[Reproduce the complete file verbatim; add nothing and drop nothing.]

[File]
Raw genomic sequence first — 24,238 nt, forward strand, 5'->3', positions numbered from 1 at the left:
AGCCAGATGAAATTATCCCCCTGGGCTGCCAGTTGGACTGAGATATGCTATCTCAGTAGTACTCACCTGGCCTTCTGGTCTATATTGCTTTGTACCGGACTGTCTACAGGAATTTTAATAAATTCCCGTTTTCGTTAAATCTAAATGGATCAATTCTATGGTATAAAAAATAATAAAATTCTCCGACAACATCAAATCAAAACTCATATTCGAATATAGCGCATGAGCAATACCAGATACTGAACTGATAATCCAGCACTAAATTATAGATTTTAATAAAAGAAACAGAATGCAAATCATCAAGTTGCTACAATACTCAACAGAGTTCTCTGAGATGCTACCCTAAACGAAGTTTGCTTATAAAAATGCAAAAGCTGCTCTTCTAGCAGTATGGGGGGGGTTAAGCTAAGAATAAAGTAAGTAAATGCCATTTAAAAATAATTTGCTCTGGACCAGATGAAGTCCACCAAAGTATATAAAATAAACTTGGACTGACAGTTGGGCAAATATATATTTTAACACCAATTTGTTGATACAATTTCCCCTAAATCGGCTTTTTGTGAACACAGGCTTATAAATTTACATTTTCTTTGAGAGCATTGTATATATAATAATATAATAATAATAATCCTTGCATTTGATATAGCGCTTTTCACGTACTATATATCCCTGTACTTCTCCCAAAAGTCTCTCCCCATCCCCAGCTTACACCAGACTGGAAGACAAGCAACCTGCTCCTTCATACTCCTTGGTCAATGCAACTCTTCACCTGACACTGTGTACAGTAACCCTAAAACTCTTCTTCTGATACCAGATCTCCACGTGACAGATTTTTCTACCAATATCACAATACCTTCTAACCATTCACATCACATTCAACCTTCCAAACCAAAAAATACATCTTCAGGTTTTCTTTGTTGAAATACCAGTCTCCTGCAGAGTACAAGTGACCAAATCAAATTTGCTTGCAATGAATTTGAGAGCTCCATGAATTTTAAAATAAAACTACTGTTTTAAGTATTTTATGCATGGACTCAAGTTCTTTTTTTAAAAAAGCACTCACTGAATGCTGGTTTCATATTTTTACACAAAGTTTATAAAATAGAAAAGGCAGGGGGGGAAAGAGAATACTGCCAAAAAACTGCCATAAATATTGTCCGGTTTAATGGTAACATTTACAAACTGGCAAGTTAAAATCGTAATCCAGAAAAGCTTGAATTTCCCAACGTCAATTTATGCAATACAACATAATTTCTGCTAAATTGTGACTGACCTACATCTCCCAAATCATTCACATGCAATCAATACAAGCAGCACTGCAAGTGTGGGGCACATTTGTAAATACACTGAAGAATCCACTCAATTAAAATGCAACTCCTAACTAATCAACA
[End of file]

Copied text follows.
Raw genomic sequence first — 24,238 nt, forward strand, 5'->3', positions numbered from 1 at the left:
AGCCAGATGAAATTATCCCCCTGGGCTGCCAGTTGGACTGAGATATGCTATCTCAGTAGTACTCACCTGGCCTTCTGGTCTATATTGCTTTGTACCGGACTGTCTACAGGAATTTTAATAAATTCCCGTTTTCGTTAAATCTAAATGGATCAATTCTATGGTATAAAAAATAATAAAATTCTCCGACAACATCAAATCAAAACTCATATTCGAATATAGCGCATGAGCAATACCAGATACTGAACTGATAATCCAGCACTAAATTATAGATTTTAATAAAAGAAACAGAATGCAAATCATCAAGTTGCTACAATACTCAACAGAGTTCTCTGAGATGCTACCCTAAACGAAGTTTGCTTATAAAAATGCAAAAGCTGCTCTTCTAGCAGTATGGGGGGGGTTAAGCTAAGAATAAAGTAAGTAAATGCCATTTAAAAATAATTTGCTCTGGACCAGATGAAGTCCACCAAAGTATATAAAATAAACTTGGACTGACAGTTGGGCAAATATATATTTTAACACCAATTTGTTGATACAATTTCCCCTAAATCGGCTTTTTGTGAACACAGGCTTATAAATTTACATTTTCTTTGAGAGCATTGTATATATAATAATATAATAATAATAATCCTTGCATTTGATATAGCGCTTTTCACGTACTATATATCCCTGTACTTCTCCCAAAAGTCTCTCCCCATCCCCAGCTTACACCAGACTGGAAGACAAGCAACCTGCTCCTTCATACTCCTTGGTCAATGCAACTCTTCACCTGACACTGTGTACAGTAACCCTAAAACTCTTCTTCTGATACCAGATCTCCACGTGACAGATTTTTCTACCAATATCACAATACCTTCTAACCATTCACATCACATTCAACCTTCCAAACCAAAAAATACATCTTCAGGTTTTCTTTGTTGAAATACCAGTCTCCTGCAGAGTACAAGTGACCAAATCAAATTTGCTTGCAATGAATTTGAGAGCTCCATGAATTTTAAAATAAAACTACTGTTTTAAGTATTTTATGCATGGACTCAAGTTCTTTTTTTAAAAAAGCACTCACTGAATGCTGGTTTCATATTTTTACACAAAGTTTATAAAATAGAAAAGGCAGGGGGGGAAAGAGAATACTGCCAAAAAACTGCCATAAATATTGTCCGGTTTAATGGTAACATTTACAAACTGGCAAGTTAAAATCGTAATCCAGAAAAGCTTGAATTTCCCAACGTCAATTTATGCAATACAACATAATTTCTGCTAAATTGTGACTGACCTACATCTCCCAAATCATTCACATGCAATCAATACAAGCAGCACTGCAAGTGTGGGGCACATTTGTAAATACACTGAAGAATCCACTCAATTAAAATGCAACTCCTAACTAATCAACA